Spoilers ahead, friends.   Pilots are funny little things. Sometimes, in the case of shows like Firefly, they are only fully appreciated too late, when the show is cancelled and all hope for a reboot is dead and gone. In other cases, the pilot episode is inconsequential, poorly produced and altogether better forgotten – the […]

  Vyasar Ganesan

Spoilers ahead, friends.   There’s nothing like a wedding in a high fantasy series. The dresses, the decor, the sumptuous feasting and above all else, the drama. House of the Dragon’s mid-season climax is the wedding of Laenor Valeryon and Rhaenyra Targaryen, and “We Light the Way” is all about setting up the friction, the […]

A restorative 90 minute tour of the heart by way of a gruff Canadian poet, The Shape of Home is an original narrative concert born in isolation with roots in a familiar form. Joined by fellow multi-instrumentalist super-talents Beau Dixon and Raha Javanfar, it’s thrilling see perennial favourites Frank Cox-O’Connell and Hailey Gillis reunite for […]

  Kelly Bedard

The world of Crow’s Theatre’s Uncle Vanya is filled with glorious light courtesy of the ever-reliable Kimberly Purtell and set in a beautiful almost semi-immersive stage design by Julie Fox. It’s looks like a painting and it feels like a return to form for Crows- a starry ensemble anchored by Tom Rooney and directed by […]

  Vyasar Ganesan

Spoilers ahead, friends. And some difficult sexual discussion.   I feel, this week more than others, at a loss for where to start. Normally, I try and create a preamble, something to ease the reader in. But after the events of House of the Dragon this week, I find myself struggling to write a fitting […]

I love the concept behind Soulpepper’s bold Lear Family Double Bill that pairs a very solid production of Shakespeare’s King Lear with a new play by Erin Shields that imagines what might have happened seven years earlier to inform the behaviour of the characters in King Lear. Shields’ play Queen Goneril focuses not just on […]

  Vyasar Ganesan

Spoilers ahead, friends.   If you’ll recall from my earlier reviews, Game of Thrones suffered greatly from what I like to call the “mid-season slump.” Most seasons presented us with something new and exciting at the beginning, but then slackened as the season went on. TV is formulaic – the season finale is where you […]

  Kelly Bedard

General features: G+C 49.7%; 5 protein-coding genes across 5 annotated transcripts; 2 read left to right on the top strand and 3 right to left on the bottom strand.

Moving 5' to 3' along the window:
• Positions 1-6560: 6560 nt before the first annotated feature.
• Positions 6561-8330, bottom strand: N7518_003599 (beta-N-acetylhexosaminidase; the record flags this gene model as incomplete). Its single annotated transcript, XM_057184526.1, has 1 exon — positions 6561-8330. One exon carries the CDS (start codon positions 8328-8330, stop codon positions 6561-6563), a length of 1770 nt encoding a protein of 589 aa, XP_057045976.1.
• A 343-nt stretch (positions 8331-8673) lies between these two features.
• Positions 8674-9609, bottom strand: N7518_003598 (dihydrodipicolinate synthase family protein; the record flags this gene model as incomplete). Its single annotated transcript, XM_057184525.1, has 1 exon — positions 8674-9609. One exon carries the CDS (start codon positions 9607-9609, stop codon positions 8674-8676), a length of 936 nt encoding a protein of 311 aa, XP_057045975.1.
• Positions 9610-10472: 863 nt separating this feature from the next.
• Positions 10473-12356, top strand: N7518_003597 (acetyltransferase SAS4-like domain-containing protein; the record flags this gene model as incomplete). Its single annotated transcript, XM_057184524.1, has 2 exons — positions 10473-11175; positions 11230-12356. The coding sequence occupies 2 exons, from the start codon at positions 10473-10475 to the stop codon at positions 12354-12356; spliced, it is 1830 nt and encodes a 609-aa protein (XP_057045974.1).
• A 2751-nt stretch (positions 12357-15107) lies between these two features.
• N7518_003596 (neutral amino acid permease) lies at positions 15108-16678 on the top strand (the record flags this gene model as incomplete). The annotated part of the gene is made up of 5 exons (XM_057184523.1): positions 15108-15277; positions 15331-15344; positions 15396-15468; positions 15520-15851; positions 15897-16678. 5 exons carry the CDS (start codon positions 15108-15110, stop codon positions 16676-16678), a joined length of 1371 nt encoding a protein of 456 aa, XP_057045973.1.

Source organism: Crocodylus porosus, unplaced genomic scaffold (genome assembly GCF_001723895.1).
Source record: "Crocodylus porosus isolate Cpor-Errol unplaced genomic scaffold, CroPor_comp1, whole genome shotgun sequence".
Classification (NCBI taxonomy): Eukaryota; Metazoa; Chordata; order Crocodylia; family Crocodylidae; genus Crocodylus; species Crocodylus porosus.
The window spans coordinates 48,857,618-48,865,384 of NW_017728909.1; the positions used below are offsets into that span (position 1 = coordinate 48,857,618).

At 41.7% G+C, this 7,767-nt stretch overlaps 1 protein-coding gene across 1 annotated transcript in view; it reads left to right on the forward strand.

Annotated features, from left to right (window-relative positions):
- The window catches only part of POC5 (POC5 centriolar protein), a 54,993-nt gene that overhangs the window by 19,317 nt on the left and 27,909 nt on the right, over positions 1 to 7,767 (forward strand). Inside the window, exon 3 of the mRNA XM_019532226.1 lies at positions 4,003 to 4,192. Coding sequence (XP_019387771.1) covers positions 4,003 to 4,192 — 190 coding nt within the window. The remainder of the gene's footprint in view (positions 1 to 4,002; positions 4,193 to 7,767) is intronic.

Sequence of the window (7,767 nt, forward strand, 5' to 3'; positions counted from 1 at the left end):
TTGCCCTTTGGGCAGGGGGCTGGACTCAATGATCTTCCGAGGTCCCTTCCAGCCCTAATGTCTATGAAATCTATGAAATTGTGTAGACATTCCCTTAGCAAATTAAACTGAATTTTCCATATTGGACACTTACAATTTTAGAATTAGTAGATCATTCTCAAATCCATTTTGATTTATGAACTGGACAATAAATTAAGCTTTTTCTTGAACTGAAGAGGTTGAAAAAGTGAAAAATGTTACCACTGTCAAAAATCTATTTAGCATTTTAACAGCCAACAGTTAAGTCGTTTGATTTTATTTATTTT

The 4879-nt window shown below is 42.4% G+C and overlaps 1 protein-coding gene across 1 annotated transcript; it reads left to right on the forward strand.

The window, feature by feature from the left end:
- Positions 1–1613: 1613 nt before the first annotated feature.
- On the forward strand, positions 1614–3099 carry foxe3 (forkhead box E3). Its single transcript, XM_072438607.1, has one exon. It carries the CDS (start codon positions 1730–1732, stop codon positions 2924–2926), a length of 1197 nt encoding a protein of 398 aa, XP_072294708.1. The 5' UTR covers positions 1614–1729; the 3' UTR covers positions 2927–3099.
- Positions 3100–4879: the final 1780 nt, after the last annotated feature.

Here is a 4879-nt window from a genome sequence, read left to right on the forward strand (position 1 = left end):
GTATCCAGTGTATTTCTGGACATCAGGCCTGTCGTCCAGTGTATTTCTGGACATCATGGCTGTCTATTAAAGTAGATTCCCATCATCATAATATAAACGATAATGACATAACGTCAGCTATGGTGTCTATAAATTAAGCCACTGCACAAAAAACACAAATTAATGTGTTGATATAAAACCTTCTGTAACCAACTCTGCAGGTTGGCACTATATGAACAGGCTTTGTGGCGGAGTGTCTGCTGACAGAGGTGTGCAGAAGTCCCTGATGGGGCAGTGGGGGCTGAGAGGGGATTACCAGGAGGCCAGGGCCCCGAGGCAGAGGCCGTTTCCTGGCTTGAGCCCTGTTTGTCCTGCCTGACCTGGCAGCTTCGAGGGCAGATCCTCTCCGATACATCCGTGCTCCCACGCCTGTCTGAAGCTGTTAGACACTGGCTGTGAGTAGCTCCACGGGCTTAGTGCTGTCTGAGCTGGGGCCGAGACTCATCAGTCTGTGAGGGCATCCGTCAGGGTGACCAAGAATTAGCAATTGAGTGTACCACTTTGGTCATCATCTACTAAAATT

The final piece of Outdoors at the Shaw programming I saw this year (I sadly missed A Short History of Niagara), Fairground is a kid-inclusive interactive fair that morphs into a roving concert showcasing members of the musical company (plus Kristopher Bowman). The break dancing from season standout Kevin McLachlan and pet puppets are the […]

  Kelly Bedard

Another hit from the Outdoors at the Shaw programming, this original narrative concert written, curated and directed by Jay Turvey is an unblinking and critical but ultimately joyful examination of where we were 100 years ago and how far we have (and haven’t) come.   The major events and artistic achievements of 1922 are chronicled […]

  Kelly Bedard

The Outdoors at the Shaw programming is what happiness is made of. Created by the cast who performs it, this superb Shavian variety hour tours audiences around the beautiful Festival Theatre grounds, treating us to pleasures ranging from a cooking demonstration to a magic show to snippets of script and song. The show earnestly embraces […]

  Vyasar Ganesan

When I was a child, I loved Quantum Leap. I watched it for the first time when I was at a neighbor’s house, catsitting for the largest orange feline I’d ever seen. He and I would stare at a little brown television, sprawled over the carpet, devouring episode after episode of time-jumping fun.   House […]

  Kelly Bedard

The Shaw Festival has elevated The Doctor’s Dilemma into a moving and impactful tent pole of its excellent post-pandemic season.

  Kelly Bedard

Just to Get Married is the best sort of Shaw Festival programming, a refreshing treasure unearthed from well-worn ground. It’s every bit the mandate, which doesn’t have to be a bad thing.